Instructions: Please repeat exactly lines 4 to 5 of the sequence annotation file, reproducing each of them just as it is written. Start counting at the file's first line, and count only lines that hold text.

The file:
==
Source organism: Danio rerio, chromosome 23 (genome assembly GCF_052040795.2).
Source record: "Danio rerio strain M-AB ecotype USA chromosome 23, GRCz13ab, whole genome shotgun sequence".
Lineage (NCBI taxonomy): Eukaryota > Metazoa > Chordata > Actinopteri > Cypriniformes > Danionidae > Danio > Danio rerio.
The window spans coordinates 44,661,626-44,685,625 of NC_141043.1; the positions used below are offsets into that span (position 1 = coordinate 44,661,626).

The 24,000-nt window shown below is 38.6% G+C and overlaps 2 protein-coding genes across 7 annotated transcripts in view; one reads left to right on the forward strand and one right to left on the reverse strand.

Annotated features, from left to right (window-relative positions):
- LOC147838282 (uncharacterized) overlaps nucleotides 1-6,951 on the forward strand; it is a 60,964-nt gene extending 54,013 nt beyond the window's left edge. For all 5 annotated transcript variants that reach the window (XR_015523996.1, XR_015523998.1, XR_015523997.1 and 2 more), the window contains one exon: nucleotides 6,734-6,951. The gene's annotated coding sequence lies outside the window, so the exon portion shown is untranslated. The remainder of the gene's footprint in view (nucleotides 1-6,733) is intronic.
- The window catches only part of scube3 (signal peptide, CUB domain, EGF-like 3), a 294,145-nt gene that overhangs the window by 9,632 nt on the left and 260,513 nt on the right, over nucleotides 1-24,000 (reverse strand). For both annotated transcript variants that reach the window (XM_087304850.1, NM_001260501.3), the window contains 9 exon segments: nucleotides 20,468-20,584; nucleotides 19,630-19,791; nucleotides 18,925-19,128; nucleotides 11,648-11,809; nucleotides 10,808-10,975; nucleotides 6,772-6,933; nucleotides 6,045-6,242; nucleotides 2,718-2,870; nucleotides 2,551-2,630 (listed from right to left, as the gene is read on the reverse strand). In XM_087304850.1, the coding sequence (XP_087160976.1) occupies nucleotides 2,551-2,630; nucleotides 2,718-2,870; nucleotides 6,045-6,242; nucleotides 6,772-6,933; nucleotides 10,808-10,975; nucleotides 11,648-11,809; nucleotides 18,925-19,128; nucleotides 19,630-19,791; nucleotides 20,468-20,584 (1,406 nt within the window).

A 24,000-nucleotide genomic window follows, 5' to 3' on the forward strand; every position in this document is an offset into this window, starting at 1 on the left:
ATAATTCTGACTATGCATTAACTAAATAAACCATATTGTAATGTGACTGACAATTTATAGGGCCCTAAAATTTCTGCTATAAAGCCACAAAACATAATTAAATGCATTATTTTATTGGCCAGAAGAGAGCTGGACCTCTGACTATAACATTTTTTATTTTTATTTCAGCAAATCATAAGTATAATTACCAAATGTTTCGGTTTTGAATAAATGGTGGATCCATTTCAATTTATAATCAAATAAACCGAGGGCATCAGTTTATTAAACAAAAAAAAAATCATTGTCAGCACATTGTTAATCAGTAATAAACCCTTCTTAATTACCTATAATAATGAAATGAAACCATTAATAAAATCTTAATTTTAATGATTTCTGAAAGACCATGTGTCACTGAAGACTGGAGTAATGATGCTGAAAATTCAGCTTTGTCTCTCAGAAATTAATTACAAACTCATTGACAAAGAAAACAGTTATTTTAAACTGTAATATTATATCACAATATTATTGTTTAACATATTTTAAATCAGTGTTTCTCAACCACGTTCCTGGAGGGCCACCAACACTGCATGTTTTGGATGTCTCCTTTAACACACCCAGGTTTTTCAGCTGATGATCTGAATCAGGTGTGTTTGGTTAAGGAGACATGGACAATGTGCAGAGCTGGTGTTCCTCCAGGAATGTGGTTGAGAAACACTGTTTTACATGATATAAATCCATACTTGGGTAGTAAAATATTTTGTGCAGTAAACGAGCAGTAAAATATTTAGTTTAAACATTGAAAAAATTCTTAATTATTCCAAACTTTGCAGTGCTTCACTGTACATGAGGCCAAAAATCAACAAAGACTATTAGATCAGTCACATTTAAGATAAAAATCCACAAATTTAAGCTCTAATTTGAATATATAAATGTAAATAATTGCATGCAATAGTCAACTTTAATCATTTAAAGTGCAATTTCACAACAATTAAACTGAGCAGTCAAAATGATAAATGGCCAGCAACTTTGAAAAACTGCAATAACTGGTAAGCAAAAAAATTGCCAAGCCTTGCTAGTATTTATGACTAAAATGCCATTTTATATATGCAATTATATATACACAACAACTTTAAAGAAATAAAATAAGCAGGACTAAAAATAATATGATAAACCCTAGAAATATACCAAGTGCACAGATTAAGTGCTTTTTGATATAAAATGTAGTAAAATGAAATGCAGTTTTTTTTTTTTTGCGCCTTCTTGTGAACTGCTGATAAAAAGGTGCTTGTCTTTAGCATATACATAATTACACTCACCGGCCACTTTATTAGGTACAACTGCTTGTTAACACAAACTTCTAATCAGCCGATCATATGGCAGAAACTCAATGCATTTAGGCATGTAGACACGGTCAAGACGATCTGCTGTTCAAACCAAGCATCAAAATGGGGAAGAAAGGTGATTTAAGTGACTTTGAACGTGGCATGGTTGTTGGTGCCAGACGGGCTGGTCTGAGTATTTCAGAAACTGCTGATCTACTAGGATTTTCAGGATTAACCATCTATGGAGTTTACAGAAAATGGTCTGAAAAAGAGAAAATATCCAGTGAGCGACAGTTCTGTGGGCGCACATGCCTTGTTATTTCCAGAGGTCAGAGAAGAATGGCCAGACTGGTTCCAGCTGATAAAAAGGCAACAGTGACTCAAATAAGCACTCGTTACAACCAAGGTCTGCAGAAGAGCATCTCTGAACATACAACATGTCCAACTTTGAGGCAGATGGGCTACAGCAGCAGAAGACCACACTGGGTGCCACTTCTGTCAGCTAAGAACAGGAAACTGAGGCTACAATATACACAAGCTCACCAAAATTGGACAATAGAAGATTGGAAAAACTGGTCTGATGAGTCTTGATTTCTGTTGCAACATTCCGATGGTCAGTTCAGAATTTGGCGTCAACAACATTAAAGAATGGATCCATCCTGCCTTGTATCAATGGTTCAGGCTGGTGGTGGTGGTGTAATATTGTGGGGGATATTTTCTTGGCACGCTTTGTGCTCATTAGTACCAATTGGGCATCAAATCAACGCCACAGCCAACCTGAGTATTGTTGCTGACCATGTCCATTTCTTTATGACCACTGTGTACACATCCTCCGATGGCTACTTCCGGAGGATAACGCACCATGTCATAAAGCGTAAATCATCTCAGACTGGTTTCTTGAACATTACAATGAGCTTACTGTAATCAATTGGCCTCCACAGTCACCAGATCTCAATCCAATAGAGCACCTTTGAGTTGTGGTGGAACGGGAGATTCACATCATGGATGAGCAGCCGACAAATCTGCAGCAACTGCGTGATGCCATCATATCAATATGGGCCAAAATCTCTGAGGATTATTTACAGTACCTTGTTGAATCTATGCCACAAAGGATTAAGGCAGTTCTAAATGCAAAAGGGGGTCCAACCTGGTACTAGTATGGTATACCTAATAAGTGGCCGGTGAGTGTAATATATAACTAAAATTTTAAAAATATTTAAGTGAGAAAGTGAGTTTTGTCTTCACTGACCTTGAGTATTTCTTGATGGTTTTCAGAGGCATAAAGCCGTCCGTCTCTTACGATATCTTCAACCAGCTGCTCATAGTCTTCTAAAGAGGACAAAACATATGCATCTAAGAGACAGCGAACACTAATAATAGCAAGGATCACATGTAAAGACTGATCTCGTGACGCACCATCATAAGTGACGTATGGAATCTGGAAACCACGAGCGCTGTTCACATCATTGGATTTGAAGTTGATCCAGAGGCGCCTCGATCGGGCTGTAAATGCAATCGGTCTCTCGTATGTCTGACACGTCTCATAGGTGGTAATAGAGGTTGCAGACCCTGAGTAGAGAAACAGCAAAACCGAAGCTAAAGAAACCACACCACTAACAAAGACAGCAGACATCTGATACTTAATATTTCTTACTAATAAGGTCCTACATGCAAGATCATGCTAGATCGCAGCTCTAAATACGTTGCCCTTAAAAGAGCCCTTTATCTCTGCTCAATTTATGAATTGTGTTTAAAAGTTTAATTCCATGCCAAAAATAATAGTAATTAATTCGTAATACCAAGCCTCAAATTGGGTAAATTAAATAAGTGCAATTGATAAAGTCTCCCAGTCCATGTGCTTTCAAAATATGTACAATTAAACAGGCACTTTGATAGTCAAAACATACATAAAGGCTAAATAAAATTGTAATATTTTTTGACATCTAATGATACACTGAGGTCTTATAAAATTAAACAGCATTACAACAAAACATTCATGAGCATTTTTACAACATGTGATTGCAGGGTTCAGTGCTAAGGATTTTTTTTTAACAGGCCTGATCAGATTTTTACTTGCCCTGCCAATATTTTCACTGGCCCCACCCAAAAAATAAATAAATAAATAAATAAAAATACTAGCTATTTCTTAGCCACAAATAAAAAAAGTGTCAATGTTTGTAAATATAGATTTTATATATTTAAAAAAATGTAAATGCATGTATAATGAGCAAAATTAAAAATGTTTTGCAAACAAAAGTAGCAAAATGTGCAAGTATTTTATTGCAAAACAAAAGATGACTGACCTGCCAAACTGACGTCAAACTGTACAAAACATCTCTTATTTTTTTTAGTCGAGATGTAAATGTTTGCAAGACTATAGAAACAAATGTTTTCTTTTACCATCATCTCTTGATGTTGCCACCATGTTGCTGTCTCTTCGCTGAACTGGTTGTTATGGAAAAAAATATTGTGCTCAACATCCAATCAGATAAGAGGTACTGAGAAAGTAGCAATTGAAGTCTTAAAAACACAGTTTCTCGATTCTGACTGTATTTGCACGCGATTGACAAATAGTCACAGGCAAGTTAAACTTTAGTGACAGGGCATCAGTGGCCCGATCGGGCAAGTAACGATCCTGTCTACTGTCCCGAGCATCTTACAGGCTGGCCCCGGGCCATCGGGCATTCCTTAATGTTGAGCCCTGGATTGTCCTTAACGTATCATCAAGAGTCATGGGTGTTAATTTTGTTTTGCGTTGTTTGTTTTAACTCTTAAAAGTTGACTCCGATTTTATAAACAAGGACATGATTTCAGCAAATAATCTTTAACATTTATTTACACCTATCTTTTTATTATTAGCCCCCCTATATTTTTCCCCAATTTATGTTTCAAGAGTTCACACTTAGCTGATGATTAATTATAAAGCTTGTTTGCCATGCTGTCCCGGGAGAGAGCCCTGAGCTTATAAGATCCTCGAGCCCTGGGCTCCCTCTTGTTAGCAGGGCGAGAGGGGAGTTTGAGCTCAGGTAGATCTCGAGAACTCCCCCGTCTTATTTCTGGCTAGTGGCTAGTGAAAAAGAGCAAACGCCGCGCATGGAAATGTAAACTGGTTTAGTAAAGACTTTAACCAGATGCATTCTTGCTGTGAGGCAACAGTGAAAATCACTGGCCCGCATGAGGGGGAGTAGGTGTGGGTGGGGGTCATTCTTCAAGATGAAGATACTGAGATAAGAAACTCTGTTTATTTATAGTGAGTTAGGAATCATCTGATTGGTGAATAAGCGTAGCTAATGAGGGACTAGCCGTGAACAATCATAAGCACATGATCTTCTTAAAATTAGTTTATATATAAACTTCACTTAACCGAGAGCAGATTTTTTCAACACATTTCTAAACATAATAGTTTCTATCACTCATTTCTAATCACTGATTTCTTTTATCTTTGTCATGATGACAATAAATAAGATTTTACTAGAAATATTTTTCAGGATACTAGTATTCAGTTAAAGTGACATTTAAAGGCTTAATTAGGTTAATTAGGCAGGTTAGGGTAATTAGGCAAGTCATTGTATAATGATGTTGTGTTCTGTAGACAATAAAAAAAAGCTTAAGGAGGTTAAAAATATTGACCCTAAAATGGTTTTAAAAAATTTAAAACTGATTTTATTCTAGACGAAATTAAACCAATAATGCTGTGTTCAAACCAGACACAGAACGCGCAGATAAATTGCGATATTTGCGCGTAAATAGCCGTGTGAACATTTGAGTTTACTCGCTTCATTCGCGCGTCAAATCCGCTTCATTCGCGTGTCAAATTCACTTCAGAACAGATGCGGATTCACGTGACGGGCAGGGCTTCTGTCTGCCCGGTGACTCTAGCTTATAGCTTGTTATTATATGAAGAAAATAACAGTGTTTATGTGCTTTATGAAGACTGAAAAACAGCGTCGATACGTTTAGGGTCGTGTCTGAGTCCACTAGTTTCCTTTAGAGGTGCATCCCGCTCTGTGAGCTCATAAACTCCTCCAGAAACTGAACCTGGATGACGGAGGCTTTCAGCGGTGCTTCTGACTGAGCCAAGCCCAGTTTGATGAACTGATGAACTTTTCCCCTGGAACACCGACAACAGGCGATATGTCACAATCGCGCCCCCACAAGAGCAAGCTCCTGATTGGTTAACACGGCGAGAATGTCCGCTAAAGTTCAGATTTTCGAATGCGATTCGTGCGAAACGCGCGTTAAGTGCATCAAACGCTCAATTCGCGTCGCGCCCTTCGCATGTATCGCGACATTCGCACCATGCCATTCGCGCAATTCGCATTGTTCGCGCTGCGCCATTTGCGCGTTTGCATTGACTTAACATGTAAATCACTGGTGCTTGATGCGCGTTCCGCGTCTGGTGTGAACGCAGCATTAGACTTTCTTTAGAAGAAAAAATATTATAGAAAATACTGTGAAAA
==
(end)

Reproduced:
The window spans coordinates 44,661,626-44,685,625 of NC_141043.1; the positions used below are offsets into that span (position 1 = coordinate 44,661,626).

The 24,000-nt window shown below is 38.6% G+C and overlaps 2 protein-coding genes across 7 annotated transcripts in view; one reads left to right on the forward strand and one right to left on the reverse strand.